An article in the Christian Post, “Moralistic Therapeutic Deism—the New American Religion,” recently caught my attention. Written by Albert Mohler, the president of the Southern Baptist Theological Seminary in Louisville, Kentucky, it discusses the current state of belief among American teenagers, and his view of a troubling trend towards what researchers have named Moralistic Therapeutic Deism.
A study on the religious beliefs of teenagers, done by the University of North Carolina at Chapel Hill, has (shockingly) shown that American teenagers can be relatively apathetic in matters of faith. In Mohler’s words, the study “found that American teenagers are incredibly inarticulate about their religious beliefs, and most are virtually unable to offer any serious theological understanding.” The majority of interviewees responded to questions about faith and religion in unspecific terms, with answers like: “God wants people to be good, nice, and fair to each other, as taught in the Bible and by most world religions.”
As a recent graduate of teenagedom and a student of religious trends, I feel especially qualified to respond to Mr. Mohler and the larger themes at stake in this study. There are two specific items I want to address:
- First, I want to offer a plea in defense of the American teenager and their right to be conflicted, confused, and questioning.
- Second, I want to address the concept of “Moralistic Therapeutic Deism” in terms of what Mohler continually refers to as “historic Christianity.”
According to Mohler, the preoccupation of American teenagers with human relationships and “being nice” is a “radical transformation in Christian theology,” because it “replaces the sovereignty of God with the sovereignty of self.” He cites the lack of religious rhetoric as a clear indication that “Christianity is either degenerating into a pathetic version of itself or, more significantly, Christianity is actively being colonized and displaced by a quite different religious faith”—one centered in the rhetoric of “happiness, niceness, and an earned heavenly reward.”
Mohler also seems very concerned that the teenagers interviewed expressed tolerant and open attitudes towards other religion; his exact response was: “Some go so far as to suggest that there are no “right” answers in matters of doctrine and theological conviction.” The word choice employed in this sentence can only imply his distaste for these suggestions.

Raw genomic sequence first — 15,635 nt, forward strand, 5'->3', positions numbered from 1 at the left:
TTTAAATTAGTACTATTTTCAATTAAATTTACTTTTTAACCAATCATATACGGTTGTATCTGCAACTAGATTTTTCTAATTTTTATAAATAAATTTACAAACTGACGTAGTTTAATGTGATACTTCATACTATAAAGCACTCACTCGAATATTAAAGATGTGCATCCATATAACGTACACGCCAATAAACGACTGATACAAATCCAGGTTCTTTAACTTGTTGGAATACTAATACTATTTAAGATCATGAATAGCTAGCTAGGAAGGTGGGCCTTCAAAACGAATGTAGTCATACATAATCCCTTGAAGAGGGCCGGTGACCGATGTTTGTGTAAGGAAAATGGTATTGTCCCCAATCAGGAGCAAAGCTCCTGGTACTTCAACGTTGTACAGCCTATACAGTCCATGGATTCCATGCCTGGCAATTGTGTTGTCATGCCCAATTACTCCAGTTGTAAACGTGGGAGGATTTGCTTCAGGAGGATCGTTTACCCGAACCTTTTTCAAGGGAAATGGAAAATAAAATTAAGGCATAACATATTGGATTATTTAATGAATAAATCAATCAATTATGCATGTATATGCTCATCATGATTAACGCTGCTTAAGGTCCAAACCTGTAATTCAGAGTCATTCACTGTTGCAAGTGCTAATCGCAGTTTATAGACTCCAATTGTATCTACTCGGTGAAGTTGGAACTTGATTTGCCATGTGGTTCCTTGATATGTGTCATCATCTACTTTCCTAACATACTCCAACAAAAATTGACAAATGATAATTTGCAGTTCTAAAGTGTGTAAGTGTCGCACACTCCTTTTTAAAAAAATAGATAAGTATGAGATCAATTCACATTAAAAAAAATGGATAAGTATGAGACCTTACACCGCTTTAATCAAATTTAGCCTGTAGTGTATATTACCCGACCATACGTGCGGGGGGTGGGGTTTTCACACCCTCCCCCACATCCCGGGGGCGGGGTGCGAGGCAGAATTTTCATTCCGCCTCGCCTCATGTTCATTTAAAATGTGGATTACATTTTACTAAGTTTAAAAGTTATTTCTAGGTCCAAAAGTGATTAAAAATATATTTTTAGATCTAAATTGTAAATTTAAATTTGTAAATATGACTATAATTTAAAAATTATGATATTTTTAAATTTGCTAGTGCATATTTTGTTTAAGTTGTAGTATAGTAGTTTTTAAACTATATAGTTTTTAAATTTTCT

In response, I must start with this: if recent history has taught our youngest generation anything, it is that religion is incredibly important in today’s world and cannot afford to be taken lightly. I have often heard my parents say that they will always remember where they were when President Kennedy was shot; for me and my generation, that watershed moment will always be September 11, 2001—when the progression of American history was put on a crash course with terrorism based on religious extremism. For many (and hopefully for most), growing up in the post-9/11 world has encouraged more frank discussions about religion—I am hopeful that it has also encouraged tolerant attitudes towards those with differing view points. If this is fostering the sense that there may be no “right answers in matters of doctrine,” it is my sincere hope that it spreads like wildfire.
As for the second point, I wish that Mr. Mohler had included an explanation of what he refers to as “historic Christianity.” As a Baptist Minister, he most certainly represents a part of Christian history, but the existence of hundreds of Christian denominations across the world indicates that “historic Christianity” has taken many forms. A good portion of our Founding Fathers considered themselves both Deists and Christians. Take Thomas Jefferson, for example, who included the words “Our Creator” in the Declaration of Independence in deference to his Deistic beliefs.[i] Could it be possible that the move toward a “moralistic, therapeutic deism” in American youth is just the next chapter in “historic Christianity”?
[i] Waldman, Steven. Founding Faith. New York City: Random House Trade Paperbacks, 2008. 88-89. Print.